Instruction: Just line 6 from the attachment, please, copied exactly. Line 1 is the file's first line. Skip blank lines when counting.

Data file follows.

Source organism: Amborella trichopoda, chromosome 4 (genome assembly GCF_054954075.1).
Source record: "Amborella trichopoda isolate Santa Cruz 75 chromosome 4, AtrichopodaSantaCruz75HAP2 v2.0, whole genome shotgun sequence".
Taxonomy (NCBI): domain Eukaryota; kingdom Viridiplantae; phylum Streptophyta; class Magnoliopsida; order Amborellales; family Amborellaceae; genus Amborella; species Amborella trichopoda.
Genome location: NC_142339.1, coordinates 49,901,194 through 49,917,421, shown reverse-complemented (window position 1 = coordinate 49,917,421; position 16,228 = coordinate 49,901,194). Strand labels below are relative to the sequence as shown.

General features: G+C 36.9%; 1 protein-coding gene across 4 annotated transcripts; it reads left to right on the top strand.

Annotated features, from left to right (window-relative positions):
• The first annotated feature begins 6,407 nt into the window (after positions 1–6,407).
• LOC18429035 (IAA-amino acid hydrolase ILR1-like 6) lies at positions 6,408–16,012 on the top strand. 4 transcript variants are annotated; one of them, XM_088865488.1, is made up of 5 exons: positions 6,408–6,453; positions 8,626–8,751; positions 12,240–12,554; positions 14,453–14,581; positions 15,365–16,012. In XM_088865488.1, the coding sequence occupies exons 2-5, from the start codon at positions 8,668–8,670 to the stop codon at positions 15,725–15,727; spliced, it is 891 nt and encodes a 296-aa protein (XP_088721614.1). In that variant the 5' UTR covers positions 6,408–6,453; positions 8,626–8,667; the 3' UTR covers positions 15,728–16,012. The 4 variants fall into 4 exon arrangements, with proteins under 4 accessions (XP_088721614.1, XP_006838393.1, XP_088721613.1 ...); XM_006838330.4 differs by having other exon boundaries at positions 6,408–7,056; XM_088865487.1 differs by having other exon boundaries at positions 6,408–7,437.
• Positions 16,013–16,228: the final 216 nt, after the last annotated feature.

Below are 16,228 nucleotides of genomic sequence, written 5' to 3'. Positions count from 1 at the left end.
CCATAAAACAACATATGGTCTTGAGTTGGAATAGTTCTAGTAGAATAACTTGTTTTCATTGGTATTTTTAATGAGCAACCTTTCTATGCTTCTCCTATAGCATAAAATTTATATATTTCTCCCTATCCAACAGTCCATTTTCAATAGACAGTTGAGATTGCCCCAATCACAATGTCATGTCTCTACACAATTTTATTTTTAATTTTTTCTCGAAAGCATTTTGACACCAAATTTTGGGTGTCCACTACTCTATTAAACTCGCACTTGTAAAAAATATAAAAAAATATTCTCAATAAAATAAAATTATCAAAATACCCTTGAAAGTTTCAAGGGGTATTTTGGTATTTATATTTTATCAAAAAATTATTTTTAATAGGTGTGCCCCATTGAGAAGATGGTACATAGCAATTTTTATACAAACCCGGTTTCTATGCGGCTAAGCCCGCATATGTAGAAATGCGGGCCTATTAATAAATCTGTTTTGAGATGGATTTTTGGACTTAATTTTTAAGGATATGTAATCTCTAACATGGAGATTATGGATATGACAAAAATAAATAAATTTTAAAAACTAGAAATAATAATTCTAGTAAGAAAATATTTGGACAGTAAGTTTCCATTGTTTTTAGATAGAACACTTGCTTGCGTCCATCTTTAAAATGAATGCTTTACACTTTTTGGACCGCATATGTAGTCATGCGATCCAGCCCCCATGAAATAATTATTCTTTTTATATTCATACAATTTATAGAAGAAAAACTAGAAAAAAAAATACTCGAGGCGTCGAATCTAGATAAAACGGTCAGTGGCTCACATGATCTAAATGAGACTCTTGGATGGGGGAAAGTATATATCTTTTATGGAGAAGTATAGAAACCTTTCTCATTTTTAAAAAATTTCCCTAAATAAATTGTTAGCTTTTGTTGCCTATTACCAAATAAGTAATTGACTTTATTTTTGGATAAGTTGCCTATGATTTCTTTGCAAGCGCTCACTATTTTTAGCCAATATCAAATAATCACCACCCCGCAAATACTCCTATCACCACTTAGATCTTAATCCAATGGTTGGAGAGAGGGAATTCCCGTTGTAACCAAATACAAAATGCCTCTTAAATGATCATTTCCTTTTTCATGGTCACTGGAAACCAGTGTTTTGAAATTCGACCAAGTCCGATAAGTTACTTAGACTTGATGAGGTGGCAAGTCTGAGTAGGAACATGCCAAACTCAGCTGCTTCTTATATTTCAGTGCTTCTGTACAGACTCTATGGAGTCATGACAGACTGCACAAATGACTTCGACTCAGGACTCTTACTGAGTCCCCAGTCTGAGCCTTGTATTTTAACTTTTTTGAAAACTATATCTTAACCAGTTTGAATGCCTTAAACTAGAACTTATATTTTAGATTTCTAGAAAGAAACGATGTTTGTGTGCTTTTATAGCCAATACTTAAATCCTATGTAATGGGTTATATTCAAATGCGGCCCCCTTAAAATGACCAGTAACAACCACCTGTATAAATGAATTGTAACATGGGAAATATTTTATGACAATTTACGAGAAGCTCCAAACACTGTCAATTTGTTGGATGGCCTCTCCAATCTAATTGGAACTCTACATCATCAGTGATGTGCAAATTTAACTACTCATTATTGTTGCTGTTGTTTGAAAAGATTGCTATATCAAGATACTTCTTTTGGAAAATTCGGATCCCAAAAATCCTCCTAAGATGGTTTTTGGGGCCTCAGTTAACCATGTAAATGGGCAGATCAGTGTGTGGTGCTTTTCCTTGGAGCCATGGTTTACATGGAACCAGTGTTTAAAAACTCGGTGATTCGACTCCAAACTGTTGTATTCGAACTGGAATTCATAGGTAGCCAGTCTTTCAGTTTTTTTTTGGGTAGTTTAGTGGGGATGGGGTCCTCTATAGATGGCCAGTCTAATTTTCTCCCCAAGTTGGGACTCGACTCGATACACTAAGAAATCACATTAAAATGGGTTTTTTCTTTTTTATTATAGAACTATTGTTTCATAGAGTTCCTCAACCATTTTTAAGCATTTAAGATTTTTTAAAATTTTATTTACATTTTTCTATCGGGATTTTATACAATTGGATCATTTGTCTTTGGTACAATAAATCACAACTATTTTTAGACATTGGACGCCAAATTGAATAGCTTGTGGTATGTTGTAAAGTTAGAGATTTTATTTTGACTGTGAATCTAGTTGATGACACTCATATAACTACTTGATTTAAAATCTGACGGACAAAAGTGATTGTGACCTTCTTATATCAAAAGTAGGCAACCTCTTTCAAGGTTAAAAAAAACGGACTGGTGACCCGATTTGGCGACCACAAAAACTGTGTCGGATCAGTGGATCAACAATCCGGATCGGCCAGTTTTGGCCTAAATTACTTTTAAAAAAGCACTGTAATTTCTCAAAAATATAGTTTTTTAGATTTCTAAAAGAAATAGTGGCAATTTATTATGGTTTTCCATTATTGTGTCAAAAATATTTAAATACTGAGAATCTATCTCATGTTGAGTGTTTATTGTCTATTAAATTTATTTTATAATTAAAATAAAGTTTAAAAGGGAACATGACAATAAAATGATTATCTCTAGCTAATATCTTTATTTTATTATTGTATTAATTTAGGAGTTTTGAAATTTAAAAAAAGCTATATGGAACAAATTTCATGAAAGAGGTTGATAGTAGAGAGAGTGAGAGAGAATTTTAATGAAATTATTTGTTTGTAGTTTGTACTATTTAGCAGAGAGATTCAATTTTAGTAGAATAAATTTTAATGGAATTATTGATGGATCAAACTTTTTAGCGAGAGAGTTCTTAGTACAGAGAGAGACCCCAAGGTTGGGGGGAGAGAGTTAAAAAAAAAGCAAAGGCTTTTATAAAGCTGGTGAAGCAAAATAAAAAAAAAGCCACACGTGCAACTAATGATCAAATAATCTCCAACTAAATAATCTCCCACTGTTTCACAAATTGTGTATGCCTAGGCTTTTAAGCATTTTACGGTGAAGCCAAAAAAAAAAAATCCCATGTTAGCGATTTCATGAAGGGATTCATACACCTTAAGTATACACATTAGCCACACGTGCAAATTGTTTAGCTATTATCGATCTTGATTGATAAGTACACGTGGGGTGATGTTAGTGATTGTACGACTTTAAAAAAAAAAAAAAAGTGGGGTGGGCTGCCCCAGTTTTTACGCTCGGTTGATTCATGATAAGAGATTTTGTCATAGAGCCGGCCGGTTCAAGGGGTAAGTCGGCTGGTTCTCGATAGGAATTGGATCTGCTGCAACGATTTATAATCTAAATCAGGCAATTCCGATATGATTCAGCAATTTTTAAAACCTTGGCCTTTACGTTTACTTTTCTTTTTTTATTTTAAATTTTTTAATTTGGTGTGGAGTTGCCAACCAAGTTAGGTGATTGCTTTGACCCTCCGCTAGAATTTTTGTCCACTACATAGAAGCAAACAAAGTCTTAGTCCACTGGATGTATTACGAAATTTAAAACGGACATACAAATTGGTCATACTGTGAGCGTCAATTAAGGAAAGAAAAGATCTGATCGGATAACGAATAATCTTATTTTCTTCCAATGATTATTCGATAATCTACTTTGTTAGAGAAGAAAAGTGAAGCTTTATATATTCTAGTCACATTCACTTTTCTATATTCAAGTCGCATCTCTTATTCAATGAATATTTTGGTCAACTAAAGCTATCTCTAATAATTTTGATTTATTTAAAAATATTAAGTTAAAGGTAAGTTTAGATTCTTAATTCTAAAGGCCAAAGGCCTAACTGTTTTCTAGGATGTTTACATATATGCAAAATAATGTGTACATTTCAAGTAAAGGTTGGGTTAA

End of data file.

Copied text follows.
Annotated features, from left to right (window-relative positions):